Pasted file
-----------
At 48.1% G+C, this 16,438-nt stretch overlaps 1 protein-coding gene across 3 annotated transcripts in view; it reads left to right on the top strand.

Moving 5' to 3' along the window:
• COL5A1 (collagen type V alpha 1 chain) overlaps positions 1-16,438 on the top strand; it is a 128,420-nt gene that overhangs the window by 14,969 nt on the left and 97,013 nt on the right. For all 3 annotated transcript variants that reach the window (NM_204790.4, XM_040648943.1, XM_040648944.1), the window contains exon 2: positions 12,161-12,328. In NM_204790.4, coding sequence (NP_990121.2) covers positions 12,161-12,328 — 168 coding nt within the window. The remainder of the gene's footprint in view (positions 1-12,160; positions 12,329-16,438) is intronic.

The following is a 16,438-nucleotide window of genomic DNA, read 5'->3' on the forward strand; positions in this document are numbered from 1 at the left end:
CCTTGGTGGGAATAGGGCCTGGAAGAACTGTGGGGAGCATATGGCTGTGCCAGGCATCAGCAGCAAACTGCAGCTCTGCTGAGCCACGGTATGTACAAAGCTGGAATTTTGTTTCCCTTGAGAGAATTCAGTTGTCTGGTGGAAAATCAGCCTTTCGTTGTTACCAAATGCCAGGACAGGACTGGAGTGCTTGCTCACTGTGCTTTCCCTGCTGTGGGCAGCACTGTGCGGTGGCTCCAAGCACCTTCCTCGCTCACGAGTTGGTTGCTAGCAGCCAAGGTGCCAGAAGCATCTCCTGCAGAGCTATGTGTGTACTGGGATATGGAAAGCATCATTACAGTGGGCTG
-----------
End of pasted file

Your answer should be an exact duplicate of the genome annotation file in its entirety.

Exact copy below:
At 48.1% G+C, this 16,438-nt stretch overlaps 1 protein-coding gene across 3 annotated transcripts in view; it reads left to right on the top strand.

Moving 5' to 3' along the window:
• COL5A1 (collagen type V alpha 1 chain) overlaps positions 1-16,438 on the top strand; it is a 128,420-nt gene that overhangs the window by 14,969 nt on the left and 97,013 nt on the right. For all 3 annotated transcript variants that reach the window (NM_204790.4, XM_040648943.1, XM_040648944.1), the window contains exon 2: positions 12,161-12,328. In NM_204790.4, coding sequence (NP_990121.2) covers positions 12,161-12,328 — 168 coding nt within the window. The remainder of the gene's footprint in view (positions 1-12,160; positions 12,329-16,438) is intronic.

The following is a 16,438-nucleotide window of genomic DNA, read 5'->3' on the forward strand; positions in this document are numbered from 1 at the left end:
CCTTGGTGGGAATAGGGCCTGGAAGAACTGTGGGGAGCATATGGCTGTGCCAGGCATCAGCAGCAAACTGCAGCTCTGCTGAGCCACGGTATGTACAAAGCTGGAATTTTGTTTCCCTTGAGAGAATTCAGTTGTCTGGTGGAAAATCAGCCTTTCGTTGTTACCAAATGCCAGGACAGGACTGGAGTGCTTGCTCACTGTGCTTTCCCTGCTGTGGGCAGCACTGTGCGGTGGCTCCAAGCACCTTCCTCGCTCACGAGTTGGTTGCTAGCAGCCAAGGTGCCAGAAGCATCTCCTGCAGAGCTATGTGTGTACTGGGATATGGAAAGCATCATTACAGTGGGCTG